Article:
It's such a sad story, to be honest.  The depths of Harry's mental illness are not immediately recognizable, but come out in droves once he is pushed over the edge.  I think everyone can relate to having the holiday blues - or even getting completely overwhelmed and stressed out by all the expectations, but Harry's lapse of reality is next level. The worst part is that he has no one to help him.  His brother and co-workers surely all noticed that he was teetering on the edge of madness.  The trauma from his childhood caused the odd obsession with Santa, even pushing into believe he WAS Saint Nick himself.  

While some could see this film as not worthy of a watch because it does take its time to engage viewers, building poor Harry's tale of mental sickness slowly - which in turn makes it all the more believable.  The more angry he gets, the more delusional and reckless he becomes, culminating in his expected -- and quite frankly, pitiful-- downfall.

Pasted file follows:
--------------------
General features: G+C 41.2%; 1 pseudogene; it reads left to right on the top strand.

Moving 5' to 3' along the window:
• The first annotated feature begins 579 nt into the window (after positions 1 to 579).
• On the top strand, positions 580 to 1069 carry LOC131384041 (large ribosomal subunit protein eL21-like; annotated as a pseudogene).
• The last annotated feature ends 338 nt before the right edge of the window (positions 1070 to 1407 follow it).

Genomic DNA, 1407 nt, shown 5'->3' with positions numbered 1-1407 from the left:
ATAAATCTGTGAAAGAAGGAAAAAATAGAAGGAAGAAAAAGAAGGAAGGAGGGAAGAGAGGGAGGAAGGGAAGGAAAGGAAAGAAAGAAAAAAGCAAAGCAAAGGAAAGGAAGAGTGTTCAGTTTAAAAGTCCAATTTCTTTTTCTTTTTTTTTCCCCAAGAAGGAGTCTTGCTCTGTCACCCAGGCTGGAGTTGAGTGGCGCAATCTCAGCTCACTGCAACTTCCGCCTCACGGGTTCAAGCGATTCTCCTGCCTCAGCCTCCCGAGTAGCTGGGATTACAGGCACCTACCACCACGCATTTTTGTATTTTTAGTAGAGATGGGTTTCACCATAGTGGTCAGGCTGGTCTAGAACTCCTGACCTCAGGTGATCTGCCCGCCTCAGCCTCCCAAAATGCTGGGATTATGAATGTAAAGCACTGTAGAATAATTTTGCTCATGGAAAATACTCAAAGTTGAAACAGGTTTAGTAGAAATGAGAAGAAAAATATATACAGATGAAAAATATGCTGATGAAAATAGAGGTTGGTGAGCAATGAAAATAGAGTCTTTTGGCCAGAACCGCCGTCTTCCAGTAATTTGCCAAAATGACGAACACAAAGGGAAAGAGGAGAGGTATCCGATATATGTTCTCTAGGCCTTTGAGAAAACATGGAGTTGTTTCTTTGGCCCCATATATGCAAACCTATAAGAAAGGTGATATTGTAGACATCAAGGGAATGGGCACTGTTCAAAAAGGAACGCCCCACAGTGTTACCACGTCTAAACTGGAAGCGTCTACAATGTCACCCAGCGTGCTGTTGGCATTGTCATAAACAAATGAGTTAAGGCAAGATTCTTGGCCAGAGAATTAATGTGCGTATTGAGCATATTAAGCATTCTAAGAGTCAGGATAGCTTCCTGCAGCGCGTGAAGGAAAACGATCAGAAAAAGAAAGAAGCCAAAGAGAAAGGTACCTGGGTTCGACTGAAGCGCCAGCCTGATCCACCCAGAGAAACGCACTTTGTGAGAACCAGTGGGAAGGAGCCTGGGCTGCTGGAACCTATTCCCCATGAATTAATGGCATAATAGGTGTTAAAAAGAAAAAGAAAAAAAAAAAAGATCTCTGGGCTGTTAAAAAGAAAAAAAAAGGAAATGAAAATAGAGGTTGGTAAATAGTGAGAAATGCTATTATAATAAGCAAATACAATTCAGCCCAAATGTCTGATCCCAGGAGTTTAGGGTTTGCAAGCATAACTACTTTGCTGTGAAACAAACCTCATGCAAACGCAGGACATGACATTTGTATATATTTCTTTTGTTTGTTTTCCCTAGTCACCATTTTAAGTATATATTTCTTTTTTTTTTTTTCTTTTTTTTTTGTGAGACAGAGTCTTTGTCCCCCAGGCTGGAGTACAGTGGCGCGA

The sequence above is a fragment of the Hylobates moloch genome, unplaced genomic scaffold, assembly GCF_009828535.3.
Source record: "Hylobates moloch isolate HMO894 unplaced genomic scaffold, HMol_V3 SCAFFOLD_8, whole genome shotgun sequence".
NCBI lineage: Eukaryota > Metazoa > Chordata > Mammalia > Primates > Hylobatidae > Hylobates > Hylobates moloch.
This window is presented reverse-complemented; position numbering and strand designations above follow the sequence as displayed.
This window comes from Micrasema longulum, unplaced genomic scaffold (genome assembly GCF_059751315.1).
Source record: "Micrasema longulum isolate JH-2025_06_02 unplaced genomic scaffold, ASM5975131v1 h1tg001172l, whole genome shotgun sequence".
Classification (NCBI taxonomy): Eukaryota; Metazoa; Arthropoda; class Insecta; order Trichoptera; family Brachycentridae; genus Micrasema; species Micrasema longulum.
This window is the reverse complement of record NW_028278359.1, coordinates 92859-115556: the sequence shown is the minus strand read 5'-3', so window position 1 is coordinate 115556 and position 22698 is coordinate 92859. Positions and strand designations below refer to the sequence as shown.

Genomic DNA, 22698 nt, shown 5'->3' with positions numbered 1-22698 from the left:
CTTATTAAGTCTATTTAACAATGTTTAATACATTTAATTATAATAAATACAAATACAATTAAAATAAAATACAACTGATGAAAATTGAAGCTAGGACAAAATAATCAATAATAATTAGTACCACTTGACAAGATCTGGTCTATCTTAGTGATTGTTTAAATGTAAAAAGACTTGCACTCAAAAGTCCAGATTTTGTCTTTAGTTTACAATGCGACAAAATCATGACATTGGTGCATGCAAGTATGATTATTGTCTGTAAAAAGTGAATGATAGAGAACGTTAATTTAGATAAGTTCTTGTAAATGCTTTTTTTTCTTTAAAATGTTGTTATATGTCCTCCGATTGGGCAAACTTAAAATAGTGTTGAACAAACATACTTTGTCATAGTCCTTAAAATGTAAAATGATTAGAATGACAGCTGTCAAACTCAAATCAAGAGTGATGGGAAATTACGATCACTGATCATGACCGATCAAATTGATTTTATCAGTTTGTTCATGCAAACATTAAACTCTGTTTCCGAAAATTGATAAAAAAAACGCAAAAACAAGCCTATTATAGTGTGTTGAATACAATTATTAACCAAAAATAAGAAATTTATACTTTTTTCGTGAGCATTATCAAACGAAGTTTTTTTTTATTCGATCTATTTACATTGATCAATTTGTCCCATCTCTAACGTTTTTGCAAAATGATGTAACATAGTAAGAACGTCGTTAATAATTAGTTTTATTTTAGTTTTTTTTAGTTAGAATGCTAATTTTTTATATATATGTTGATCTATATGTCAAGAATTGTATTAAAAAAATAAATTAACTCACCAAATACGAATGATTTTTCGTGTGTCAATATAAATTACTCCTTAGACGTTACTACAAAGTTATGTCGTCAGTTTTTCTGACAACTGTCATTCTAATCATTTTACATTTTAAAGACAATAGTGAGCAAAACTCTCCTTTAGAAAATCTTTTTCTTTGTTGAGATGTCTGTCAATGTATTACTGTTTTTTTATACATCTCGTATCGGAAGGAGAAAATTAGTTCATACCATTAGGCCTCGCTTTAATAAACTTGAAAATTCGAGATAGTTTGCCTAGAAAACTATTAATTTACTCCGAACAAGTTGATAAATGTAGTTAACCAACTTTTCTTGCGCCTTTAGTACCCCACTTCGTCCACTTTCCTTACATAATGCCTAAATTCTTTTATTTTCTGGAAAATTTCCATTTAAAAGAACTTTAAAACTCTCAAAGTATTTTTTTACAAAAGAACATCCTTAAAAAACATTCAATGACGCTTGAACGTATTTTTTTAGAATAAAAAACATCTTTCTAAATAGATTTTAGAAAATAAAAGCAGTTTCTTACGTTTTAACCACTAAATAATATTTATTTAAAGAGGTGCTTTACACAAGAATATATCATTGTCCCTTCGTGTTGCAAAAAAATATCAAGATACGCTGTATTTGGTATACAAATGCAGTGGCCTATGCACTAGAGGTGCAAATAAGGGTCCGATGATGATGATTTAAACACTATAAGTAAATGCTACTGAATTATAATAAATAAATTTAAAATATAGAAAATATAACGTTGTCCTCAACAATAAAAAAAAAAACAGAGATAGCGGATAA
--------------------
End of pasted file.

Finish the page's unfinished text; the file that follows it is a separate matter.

The way society treats its "outcasts" is one of the reasons why the amount of mental illness that goes undetected and untreated is so high, particularly in America. It's a disgrace that more care is not taken.  We all should be watching for signs of depression, anxiety and other mental struggles in our families, friends, co-workers, neighbors.....anyone.  Sometimes people just need a friendly hello.  Sometimes they need intensive therapy.  It's not always easy to see, and it's not always easy to get involved, but it's something we all should be more aware of.